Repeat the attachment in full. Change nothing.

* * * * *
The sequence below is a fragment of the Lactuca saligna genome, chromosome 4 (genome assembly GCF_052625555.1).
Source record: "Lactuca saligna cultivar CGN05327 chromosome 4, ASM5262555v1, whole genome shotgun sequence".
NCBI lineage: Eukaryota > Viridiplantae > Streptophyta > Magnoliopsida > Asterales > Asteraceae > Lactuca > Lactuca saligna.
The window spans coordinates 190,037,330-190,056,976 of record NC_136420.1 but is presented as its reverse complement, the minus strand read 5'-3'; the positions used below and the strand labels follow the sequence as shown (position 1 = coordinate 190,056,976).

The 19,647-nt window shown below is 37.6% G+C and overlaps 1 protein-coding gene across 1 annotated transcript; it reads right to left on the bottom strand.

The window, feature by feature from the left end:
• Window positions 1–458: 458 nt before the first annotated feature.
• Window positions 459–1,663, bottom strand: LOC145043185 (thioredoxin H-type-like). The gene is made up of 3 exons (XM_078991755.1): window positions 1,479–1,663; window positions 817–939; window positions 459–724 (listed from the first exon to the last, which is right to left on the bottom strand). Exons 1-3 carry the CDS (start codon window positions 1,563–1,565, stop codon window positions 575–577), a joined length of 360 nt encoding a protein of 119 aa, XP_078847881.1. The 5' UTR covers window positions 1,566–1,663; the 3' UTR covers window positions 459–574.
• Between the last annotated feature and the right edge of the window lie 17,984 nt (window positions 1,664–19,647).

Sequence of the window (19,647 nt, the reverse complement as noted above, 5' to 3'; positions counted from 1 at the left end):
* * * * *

The sequence below is a fragment of the Lactuca saligna genome, chromosome 4 (genome assembly GCF_052625555.1).
Source record: "Lactuca saligna cultivar CGN05327 chromosome 4, ASM5262555v1, whole genome shotgun sequence".
NCBI lineage: Eukaryota > Viridiplantae > Streptophyta > Magnoliopsida > Asterales > Asteraceae > Lactuca > Lactuca saligna.
The window spans coordinates 190,037,330-190,056,976 of record NC_136420.1 but is presented as its reverse complement, the minus strand read 5'-3'; the positions used below and the strand labels follow the sequence as shown (position 1 = coordinate 190,056,976).

The 19,647-nt window shown below is 37.6% G+C and overlaps 1 protein-coding gene across 1 annotated transcript; it reads right to left on the bottom strand.

The window, feature by feature from the left end:
• Window positions 1–458: 458 nt before the first annotated feature.
• Window positions 459–1,663, bottom strand: LOC145043185 (thioredoxin H-type-like). The gene is made up of 3 exons (XM_078991755.1): window positions 1,479–1,663; window positions 817–939; window positions 459–724 (listed from the first exon to the last, which is right to left on the bottom strand). Exons 1-3 carry the CDS (start codon window positions 1,563–1,565, stop codon window positions 575–577), a joined length of 360 nt encoding a protein of 119 aa, XP_078847881.1. The 5' UTR covers window positions 1,566–1,663; the 3' UTR covers window positions 459–574.
• Between the last annotated feature and the right edge of the window lie 17,984 nt (window positions 1,664–19,647).

Sequence of the window (19,647 nt, the reverse complement as noted above, 5' to 3'; positions counted from 1 at the left end):